It stinks and the electorate should remember the whiff when they enter the polling booths this year.

What do you think? Is it right that pensioners should benefit or are they simply being wooed before the election? Have your say using the comments below.

7 ways to improve your retirement
See Gallery
Why I think pensioner bonds stink

If, like many Britons, you have failed to save the cash you need to maintain a comfortable standard of living in retirement, one option is to sell your home and downsize to a smaller property, using the money leftover to cover your living costs.
If moving out of the family home is too much of a wrench, however, the good news is that equity release schemes allow you to stay in your house or flat while still using the equity built up in it to provide some extra cash. The downside of the schemes, which work a bit like mortgages, is that you may not have much left to pass on to any children or other relatives.
But that's a small price to pay for a reasonable standard of living. For more information, try Age UK on 0800 169 6565.

Choosing the right annuity can have a significant impact on your retirement income. And as with most pensions, you automatically have what's called an 'open-market option' (OMO), you can scour the market for the highest annuity rate.
It is worth checking what your pension provider is offering first, though, as some companies offer guaranteed rates for existing customers that are likely to beat those available elsewhere. The Pensions Advisory Service on 0300 123 1047 is a good place to get some free advice.

On retirement, most people convert their pension fund into a guaranteed income annuity that pays out the same amount every month for the rest of their lives.
However, you can also choose an increasing annuity that pays out smaller amounts in the first few years but offers larger payments further down the line. This may prove a wise move if the rate of inflation remains at over 2%.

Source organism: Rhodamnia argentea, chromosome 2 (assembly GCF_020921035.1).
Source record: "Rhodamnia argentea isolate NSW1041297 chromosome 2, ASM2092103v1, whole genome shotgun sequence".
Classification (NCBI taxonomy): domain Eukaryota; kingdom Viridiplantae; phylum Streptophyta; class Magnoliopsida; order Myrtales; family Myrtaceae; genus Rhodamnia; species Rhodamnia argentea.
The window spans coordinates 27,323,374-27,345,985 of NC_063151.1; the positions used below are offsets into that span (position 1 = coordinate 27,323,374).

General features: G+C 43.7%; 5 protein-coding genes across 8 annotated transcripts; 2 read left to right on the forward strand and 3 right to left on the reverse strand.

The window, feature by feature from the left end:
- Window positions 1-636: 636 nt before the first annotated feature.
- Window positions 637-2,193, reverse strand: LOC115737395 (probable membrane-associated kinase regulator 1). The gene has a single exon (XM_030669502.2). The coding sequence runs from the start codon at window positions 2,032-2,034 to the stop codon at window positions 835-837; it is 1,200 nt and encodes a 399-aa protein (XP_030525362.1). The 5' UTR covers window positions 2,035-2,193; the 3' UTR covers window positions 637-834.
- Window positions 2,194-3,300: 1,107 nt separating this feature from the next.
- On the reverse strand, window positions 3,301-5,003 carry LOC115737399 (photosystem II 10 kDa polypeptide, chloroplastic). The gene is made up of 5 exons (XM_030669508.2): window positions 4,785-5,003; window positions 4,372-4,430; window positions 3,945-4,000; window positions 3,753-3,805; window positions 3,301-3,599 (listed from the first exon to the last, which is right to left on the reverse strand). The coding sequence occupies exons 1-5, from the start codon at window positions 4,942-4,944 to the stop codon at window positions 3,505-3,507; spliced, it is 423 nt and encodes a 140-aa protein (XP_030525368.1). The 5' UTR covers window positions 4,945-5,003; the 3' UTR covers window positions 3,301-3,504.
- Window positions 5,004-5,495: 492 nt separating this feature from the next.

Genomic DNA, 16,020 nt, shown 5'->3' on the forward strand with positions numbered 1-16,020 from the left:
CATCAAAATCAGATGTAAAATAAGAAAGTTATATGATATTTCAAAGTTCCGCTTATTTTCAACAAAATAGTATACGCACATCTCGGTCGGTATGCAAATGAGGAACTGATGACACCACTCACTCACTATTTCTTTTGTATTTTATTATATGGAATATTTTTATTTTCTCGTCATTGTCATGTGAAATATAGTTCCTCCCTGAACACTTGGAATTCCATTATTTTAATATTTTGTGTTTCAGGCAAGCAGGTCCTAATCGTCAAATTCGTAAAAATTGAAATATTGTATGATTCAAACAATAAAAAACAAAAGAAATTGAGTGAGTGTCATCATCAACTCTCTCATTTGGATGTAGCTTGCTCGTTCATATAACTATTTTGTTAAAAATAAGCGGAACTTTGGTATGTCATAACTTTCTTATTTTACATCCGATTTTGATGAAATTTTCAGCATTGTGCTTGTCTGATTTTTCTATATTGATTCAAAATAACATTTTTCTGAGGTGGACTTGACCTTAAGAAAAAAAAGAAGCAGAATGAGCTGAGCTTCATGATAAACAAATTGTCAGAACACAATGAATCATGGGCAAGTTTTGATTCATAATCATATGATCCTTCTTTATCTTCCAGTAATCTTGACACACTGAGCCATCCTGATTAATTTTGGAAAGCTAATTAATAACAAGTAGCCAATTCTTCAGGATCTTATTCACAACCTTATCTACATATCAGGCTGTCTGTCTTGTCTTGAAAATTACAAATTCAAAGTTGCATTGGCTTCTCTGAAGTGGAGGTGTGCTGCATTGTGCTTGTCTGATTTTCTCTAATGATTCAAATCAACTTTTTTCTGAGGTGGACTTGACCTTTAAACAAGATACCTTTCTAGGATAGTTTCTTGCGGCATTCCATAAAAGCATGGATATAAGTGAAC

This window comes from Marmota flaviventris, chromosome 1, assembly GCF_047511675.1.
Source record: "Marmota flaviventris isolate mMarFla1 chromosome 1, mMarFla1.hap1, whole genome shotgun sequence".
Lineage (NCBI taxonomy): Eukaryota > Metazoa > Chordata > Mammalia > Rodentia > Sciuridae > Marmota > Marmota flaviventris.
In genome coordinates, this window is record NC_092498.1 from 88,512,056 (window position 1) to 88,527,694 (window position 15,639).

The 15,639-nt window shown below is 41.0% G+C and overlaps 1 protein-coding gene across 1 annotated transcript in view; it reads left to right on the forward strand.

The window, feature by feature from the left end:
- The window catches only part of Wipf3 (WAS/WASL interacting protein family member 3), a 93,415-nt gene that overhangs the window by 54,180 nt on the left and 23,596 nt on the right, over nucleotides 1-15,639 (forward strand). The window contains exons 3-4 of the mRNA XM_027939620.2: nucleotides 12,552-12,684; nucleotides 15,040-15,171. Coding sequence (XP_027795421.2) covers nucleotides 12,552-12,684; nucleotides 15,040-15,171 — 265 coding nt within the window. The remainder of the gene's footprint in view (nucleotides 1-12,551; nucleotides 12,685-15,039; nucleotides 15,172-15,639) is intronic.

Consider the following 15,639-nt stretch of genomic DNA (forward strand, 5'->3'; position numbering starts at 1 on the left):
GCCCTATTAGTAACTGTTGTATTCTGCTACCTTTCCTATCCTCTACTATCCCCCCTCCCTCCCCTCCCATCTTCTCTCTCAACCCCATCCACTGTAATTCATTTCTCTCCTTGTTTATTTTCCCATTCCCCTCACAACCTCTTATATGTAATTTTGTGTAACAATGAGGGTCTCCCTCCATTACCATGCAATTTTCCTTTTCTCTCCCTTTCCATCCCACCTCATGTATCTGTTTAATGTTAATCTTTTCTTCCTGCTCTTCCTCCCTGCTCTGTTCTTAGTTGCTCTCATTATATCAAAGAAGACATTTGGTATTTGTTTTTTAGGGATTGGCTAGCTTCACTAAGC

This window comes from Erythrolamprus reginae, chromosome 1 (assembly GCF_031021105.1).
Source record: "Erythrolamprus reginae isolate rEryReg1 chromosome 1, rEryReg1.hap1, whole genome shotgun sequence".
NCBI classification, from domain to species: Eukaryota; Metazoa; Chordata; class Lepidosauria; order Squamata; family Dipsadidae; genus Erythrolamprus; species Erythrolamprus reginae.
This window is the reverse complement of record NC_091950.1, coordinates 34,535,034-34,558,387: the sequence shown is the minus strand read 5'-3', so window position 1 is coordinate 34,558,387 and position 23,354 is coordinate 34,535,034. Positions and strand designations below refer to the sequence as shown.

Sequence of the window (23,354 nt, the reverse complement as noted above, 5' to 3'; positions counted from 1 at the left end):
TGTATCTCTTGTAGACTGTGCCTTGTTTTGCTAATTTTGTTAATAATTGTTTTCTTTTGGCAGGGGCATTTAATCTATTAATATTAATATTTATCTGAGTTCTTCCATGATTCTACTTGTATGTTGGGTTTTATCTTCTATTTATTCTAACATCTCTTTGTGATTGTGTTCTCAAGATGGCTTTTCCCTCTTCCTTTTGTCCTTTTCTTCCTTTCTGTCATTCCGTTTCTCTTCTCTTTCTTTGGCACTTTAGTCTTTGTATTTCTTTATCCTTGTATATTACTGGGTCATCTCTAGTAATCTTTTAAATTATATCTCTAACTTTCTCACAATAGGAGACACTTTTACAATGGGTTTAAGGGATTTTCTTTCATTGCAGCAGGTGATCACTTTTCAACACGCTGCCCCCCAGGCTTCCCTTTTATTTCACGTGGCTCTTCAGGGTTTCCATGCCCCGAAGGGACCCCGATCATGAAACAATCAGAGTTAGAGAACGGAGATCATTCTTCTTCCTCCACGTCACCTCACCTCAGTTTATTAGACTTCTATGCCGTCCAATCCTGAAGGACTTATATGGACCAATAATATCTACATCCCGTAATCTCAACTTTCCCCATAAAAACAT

It is now easier to work later in life because the "default retirement age" has been scrapped.
People approaching retirement age and worrying about money can therefore choose to work for a few years longer - potentially transforming their financial situation. Other than the extra income from working, these people can look forward to higher state pensions, and higher annuity rates due to their greater age.
They can also benefit from bigger tax allowances and the fact that they no longer have to pay National Insurance contributions. Check out this nidirect website for more details.

You could get a much better rate with an impaired-life annuity if you have a medical condition that is likely to reduce your life expectancy.
Incredibly, even snoring, which is a common symptom of Sleep Apnoea could have an impact.
According to figures from MGM Advantage, a man with this condition could receive an extra £12,000 retirement income over the course of their retirement - or £571.44 extra money each year. Click here to find out more.

To maximise your retirement income, it is vital to ensure that you are receiving all the benefits to which you are entitled. These include the basic State Pension, and in some cases, the additional State Pension.
If you are on a low income, you could also qualify for the guaranteed element of Pension Credit, while those with some savings may get the savings element of this benefit. For more information about these and other benefits such as the Winter Fuel Payment, click here.

Many older couples rely on the pension income of one person - often the man. Should that person die first, the other person can therefore be left in a difficult position financially.
One way to prevent financial hardship for the surviving person is to take out a joint life annuity that will continue to pay out up to 67% of the original payments to the surviving partner should one of them die.
The disadvantage of this approach, however, is that the rate you receive will be lower. Again, the Pensions Advisory Service on 0845 601 2923 is a useful first port of call if you are unsure what to do.


Read more on AOL Money:

Sales of pensioners bonds extended by three months

Why pensioners bonds don't go far enough

Will you really be better off in 2015?
George Osborne: Pensioners to Get Free Independent Advice
Read Full Story